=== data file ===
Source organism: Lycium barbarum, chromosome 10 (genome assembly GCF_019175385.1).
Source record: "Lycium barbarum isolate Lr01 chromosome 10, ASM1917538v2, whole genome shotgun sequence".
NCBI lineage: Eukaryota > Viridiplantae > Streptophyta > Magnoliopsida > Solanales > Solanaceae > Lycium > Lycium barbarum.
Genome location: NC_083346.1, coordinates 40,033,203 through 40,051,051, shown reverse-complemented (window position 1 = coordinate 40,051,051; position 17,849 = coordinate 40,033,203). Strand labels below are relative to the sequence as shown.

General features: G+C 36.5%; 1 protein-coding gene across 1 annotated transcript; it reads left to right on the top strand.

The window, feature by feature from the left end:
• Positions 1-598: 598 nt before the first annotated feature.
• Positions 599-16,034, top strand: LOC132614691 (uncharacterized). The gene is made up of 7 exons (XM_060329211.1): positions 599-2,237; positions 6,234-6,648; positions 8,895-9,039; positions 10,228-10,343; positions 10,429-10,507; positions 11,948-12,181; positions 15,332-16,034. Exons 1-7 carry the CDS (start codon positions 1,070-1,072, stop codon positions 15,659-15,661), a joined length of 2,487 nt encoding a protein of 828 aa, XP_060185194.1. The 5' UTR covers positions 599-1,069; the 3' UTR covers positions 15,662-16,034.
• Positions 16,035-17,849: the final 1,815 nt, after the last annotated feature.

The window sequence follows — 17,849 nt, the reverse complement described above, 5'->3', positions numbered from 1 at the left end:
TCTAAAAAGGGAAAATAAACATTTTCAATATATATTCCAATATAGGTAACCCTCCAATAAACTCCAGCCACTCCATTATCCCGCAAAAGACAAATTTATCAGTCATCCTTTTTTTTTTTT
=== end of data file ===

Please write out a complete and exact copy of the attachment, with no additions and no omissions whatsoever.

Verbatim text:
Source organism: Lycium barbarum, chromosome 10 (genome assembly GCF_019175385.1).
Source record: "Lycium barbarum isolate Lr01 chromosome 10, ASM1917538v2, whole genome shotgun sequence".
NCBI lineage: Eukaryota > Viridiplantae > Streptophyta > Magnoliopsida > Solanales > Solanaceae > Lycium > Lycium barbarum.
Genome location: NC_083346.1, coordinates 40,033,203 through 40,051,051, shown reverse-complemented (window position 1 = coordinate 40,051,051; position 17,849 = coordinate 40,033,203). Strand labels below are relative to the sequence as shown.

General features: G+C 36.5%; 1 protein-coding gene across 1 annotated transcript; it reads left to right on the top strand.

The window, feature by feature from the left end:
• Positions 1-598: 598 nt before the first annotated feature.
• Positions 599-16,034, top strand: LOC132614691 (uncharacterized). The gene is made up of 7 exons (XM_060329211.1): positions 599-2,237; positions 6,234-6,648; positions 8,895-9,039; positions 10,228-10,343; positions 10,429-10,507; positions 11,948-12,181; positions 15,332-16,034. Exons 1-7 carry the CDS (start codon positions 1,070-1,072, stop codon positions 15,659-15,661), a joined length of 2,487 nt encoding a protein of 828 aa, XP_060185194.1. The 5' UTR covers positions 599-1,069; the 3' UTR covers positions 15,662-16,034.
• Positions 16,035-17,849: the final 1,815 nt, after the last annotated feature.

The window sequence follows — 17,849 nt, the reverse complement described above, 5'->3', positions numbered from 1 at the left end:
TCTAAAAAGGGAAAATAAACATTTTCAATATATATTCCAATATAGGTAACCCTCCAATAAACTCCAGCCACTCCATTATCCCGCAAAAGACAAATTTATCAGTCATCCTTTTTTTTTTTT